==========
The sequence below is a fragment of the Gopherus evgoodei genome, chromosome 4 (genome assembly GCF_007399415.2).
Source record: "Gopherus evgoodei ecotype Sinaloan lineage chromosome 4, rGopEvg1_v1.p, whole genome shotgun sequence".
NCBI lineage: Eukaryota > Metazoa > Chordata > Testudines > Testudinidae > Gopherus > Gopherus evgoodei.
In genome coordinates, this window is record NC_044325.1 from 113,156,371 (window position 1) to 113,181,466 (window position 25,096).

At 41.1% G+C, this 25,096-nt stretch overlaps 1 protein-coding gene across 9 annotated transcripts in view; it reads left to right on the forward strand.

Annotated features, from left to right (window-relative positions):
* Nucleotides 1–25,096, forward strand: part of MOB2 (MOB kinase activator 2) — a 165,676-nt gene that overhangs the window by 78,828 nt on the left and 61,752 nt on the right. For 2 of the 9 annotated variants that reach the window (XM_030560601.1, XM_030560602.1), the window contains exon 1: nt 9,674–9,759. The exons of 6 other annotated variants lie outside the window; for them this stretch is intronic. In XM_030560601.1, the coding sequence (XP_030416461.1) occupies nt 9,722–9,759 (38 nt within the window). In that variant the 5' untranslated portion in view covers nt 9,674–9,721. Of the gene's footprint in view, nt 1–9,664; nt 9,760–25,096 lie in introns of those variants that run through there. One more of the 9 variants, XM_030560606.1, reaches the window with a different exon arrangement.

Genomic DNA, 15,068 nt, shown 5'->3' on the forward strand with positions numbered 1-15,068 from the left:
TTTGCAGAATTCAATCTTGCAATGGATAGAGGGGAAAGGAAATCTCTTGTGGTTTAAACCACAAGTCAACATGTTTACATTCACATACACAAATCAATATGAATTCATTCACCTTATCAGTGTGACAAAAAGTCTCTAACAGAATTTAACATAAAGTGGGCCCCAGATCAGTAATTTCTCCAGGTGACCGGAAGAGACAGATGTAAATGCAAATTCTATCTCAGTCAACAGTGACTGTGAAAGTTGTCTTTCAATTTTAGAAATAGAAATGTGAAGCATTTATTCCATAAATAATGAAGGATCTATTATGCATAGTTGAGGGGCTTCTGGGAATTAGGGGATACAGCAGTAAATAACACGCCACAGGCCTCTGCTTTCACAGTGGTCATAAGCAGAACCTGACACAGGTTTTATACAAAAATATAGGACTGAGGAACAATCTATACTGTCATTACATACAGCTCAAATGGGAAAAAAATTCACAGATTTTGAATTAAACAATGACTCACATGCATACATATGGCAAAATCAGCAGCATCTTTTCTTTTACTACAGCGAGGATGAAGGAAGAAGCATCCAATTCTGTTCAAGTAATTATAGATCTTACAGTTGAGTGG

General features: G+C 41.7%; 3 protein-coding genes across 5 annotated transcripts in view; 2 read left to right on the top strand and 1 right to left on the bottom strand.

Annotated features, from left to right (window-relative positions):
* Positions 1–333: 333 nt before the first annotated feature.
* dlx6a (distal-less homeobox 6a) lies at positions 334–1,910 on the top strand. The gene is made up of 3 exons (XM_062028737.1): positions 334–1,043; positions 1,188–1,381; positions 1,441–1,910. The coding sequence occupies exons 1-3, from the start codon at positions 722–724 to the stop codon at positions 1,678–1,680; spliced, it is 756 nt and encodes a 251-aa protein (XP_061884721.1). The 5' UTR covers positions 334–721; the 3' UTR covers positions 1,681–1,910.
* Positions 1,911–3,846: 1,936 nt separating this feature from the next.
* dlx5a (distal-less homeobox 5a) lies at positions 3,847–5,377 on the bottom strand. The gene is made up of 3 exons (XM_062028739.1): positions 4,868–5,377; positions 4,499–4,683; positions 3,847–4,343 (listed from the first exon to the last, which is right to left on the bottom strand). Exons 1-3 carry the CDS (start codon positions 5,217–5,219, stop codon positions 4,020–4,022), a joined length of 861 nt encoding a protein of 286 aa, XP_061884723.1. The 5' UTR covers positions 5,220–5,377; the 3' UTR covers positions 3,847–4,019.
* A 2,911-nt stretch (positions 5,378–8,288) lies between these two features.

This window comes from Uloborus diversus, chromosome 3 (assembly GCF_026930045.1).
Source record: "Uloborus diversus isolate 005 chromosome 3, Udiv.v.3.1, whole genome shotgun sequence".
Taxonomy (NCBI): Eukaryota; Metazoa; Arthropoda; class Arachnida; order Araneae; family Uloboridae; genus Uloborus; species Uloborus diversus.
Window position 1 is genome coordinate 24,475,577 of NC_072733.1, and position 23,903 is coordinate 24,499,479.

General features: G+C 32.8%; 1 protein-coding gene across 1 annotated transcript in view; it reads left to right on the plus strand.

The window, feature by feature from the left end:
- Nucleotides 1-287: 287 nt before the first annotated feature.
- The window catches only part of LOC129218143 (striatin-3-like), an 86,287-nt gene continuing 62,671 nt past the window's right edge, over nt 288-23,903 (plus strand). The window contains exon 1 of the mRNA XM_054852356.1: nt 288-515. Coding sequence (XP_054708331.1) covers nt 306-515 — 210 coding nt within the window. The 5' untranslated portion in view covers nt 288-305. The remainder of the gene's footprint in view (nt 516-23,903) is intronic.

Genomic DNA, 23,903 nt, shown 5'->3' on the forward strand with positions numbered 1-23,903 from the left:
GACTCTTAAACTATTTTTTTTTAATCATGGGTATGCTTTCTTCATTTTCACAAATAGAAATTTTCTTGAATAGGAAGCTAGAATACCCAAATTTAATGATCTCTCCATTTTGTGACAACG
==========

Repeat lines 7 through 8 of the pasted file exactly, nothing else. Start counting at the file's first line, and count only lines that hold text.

* Nucleotides 1–25,096, forward strand: part of MOB2 (MOB kinase activator 2) — a 165,676-nt gene that overhangs the window by 78,828 nt on the left and 61,752 nt on the right. For 2 of the 9 annotated variants that reach the window (XM_030560601.1, XM_030560602.1), the window contains exon 1: nt 9,674–9,759. The exons of 6 other annotated variants lie outside the window; for them this stretch is intronic. In XM_030560601.1, the coding sequence (XP_030416461.1) occupies nt 9,722–9,759 (38 nt within the window). In that variant the 5' untranslated portion in view covers nt 9,674–9,721. Of the gene's footprint in view, nt 1–9,664; nt 9,760–25,096 lie in introns of those variants that run through there. One more of the 9 variants, XM_030560606.1, reaches the window with a different exon arrangement.

Genomic DNA, 15,068 nt, shown 5'->3' on the forward strand with positions numbered 1-15,068 from the left: